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Nearly a fifth of reptiles face risk of extinction: Study

  • Published
    3rd May, 2022

According to a new report, nearly a fifth of all reptile species globally are at risk of extinction.


Key findings of the Report:

  • The report analysed 10,196 reptile species following the same criteria as the IUCN’s Red List of Threatened Species.
  • It found at least 1,829 are threatened.
  • Around 30 per cent of forest-dwelling reptiles are at risk of extinction, compared with 14 per cent of reptiles in arid habitats.
  • Threatened reptile species are concentrated in South-eastern Asia, West Africa, northern Madagascar, the northern Andes and the Caribbean.
  • Some parts of southern Asia and north-eastern United States have twice the number of reptile species in a threatened category than other tetrapods.
  • South-eastern Asia, India, West Africa and the Caribbean comprise the top 15 per cent areas of phylogenetic (reconstructing the past evolutionary history of existing/surviving species) diversity loss, with high concentrations of threatened and evolutionarily distinct species.
  • Around 15.6 billion years of evolutionary history will be lost from the face of the earth if these 21 per cent species of reptiles go extinct in the coming years.

The Study

  • Title: Global Reptile Assessment
  • The study was led by NatureServe, the IUCN and Conservation International.

Major threats for the reptile species

  • Reptiles are threatened by the same major factors that threaten other tetrapods (a superclass of animals that includes all limbed vertebrates):
  • Agriculture
  • Logging
  • urban development and
  • invasive species
  • Although, the threat posed by climate change remains uncertain.
  • Many threatened species of reptiles are concentrated in places where other vertebrates are also threatened.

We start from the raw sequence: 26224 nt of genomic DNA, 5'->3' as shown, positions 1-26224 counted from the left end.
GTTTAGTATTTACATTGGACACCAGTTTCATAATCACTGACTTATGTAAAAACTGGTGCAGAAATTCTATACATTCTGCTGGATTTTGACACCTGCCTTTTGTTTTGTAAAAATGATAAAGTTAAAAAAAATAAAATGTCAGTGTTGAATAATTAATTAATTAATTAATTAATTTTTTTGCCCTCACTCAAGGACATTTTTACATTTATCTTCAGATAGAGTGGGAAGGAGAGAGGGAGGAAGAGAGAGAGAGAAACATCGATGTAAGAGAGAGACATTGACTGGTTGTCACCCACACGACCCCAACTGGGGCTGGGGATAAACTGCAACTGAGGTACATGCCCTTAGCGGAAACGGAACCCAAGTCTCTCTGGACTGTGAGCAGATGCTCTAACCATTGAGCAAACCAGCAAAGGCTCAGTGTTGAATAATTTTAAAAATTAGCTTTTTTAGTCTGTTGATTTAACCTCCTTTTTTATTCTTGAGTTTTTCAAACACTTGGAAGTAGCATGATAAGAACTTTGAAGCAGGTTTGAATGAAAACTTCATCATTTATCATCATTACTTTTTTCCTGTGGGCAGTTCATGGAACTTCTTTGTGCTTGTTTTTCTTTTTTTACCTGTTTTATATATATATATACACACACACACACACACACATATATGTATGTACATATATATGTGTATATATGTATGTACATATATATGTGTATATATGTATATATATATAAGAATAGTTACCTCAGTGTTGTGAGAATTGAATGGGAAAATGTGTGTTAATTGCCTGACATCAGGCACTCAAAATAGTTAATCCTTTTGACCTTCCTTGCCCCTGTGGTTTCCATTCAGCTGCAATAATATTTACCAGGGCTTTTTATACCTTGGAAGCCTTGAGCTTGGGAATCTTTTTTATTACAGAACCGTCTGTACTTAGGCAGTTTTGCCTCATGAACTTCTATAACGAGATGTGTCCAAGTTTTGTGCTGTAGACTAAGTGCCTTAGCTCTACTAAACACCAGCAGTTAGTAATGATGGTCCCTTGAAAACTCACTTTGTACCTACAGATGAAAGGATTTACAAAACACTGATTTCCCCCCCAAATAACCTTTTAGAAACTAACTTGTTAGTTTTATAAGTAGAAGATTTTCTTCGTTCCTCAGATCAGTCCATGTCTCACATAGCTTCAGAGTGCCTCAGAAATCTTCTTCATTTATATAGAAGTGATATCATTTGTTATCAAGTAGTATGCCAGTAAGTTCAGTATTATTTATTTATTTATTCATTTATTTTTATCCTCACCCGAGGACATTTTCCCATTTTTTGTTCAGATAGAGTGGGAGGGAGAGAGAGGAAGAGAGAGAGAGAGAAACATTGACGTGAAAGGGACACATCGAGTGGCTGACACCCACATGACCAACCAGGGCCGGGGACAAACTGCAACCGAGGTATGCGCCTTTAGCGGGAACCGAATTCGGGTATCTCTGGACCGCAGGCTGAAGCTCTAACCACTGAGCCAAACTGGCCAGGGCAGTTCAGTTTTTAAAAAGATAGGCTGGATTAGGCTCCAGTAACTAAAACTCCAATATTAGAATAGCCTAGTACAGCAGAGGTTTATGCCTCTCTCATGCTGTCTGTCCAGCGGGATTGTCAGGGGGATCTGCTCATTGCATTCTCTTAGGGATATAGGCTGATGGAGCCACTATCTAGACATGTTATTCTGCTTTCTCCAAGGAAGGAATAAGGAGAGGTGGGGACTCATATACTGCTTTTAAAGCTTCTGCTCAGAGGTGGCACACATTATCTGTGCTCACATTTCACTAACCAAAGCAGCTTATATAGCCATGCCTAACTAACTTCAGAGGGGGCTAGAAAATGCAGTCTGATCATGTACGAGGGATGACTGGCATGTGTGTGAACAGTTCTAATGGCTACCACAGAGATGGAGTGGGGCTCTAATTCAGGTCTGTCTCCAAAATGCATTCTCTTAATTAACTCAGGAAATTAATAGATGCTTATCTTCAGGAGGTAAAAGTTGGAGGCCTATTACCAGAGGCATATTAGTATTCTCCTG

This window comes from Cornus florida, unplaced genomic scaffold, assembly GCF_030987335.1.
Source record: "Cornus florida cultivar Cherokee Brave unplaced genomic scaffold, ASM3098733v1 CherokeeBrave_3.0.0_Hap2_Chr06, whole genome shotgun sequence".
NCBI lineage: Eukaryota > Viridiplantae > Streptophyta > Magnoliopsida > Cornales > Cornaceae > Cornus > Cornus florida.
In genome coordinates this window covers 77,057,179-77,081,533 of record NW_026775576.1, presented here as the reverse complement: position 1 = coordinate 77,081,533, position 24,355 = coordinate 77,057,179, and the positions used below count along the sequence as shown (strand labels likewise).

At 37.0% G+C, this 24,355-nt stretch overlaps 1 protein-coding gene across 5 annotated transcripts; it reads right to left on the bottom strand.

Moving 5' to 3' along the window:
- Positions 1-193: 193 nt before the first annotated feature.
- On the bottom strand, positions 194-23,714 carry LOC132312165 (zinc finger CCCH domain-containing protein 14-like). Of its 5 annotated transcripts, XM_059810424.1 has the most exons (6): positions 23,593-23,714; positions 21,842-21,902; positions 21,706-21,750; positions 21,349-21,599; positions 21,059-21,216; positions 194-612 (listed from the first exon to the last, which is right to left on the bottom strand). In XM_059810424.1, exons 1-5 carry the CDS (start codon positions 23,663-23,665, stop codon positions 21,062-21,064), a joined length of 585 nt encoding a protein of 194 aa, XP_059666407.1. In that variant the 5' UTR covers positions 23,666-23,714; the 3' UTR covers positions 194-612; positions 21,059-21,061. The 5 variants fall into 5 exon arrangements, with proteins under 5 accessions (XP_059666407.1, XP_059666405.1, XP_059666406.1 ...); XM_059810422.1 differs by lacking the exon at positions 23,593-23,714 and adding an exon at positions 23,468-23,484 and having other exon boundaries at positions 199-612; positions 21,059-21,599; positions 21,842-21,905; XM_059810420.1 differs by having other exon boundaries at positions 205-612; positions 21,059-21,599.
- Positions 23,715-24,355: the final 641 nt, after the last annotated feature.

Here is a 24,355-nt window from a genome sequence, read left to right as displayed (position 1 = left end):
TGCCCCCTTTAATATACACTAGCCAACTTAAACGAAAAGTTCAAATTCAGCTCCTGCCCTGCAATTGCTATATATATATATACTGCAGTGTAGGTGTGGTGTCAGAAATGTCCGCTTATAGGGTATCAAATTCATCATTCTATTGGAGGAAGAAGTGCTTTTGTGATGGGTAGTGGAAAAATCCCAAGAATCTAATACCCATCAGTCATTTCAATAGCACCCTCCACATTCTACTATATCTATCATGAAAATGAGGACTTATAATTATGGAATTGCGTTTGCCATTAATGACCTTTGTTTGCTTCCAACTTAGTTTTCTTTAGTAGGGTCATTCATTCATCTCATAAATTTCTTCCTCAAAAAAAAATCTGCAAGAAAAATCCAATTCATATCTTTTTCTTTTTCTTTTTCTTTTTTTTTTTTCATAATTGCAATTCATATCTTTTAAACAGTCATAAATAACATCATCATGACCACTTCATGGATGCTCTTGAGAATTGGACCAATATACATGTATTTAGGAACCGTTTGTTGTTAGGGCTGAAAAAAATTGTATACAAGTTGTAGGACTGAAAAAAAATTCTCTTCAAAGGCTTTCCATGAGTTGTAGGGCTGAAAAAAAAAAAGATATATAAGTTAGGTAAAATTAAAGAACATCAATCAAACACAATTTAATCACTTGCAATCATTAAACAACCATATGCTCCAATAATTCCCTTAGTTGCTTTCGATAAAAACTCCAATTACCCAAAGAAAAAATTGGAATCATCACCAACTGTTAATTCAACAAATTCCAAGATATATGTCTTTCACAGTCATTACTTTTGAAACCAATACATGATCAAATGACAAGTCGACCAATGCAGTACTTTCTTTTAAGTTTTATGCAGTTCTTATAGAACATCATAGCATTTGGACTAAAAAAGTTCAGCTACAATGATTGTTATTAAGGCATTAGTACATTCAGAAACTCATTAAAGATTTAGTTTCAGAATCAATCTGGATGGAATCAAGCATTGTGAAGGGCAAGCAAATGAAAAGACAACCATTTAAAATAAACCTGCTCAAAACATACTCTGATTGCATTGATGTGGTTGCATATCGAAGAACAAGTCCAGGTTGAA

• The proportion of turtles and crocodiles that are threatened (57.9% and 50.0%, respectively) is much higher than those of squamates (19.6%) and tuatara (0%), and comparable to the most-threatened tetrapod groups, salamanders (57.0%) and monotremes (60.0%).
  • The Galapagos marine iguana, the world’s only lizard adapted to marine life, is classified as “vulnerable” to extinction.
    • It took 5 million years for the lizard to adapt to foraging in the sea, lamenting “how much evolutionary history can be lost if this single species” goes extinct.


  • Reptiles are a class of vertebrates made up mostly of snakes, turtles, lizards, and crocodilians.
  • These animals are most easily recognized by their dry, scaly skin. Almost all reptiles are cold-blooded and most lay eggs—though some, like the boa constrictor, give birth to live young.
  • Instead of possessing gills like fish or amphibians, reptiles have lungs for breathing.
  • Unlike birds and mammals, reptiles do not maintain a constant internal body temperature.
  • Without fur or feathers for insulation, they cannot stay warm on a cold day, and without sweat glands or the ability to pant, they cannot cool off on a hot one.
    • Instead, they move into the sun or into the shade as needed. During cooler parts of the year they become inactive.
    • Because of their slow metabolism and heat-seeking behavior, reptiles are cold-blooded.
  • Reptile reproduction also depends on temperature.
    • Only boas and pythons give birth to live young.
    • The other species lay their eggs in a simple nest, and leave.
    • The young hatch days to months later.
  • The soil temperature is critical during this time: It determines how many hatchlings will be male or female. Young reptiles can glide, walk, and swim within hours of birth.
  • Reptiles first appear in the fossil record 315 million years ago and were the dominant animals during the Mesozoic era, which lasted for 270 million years until the extinction of the dinosaurs.
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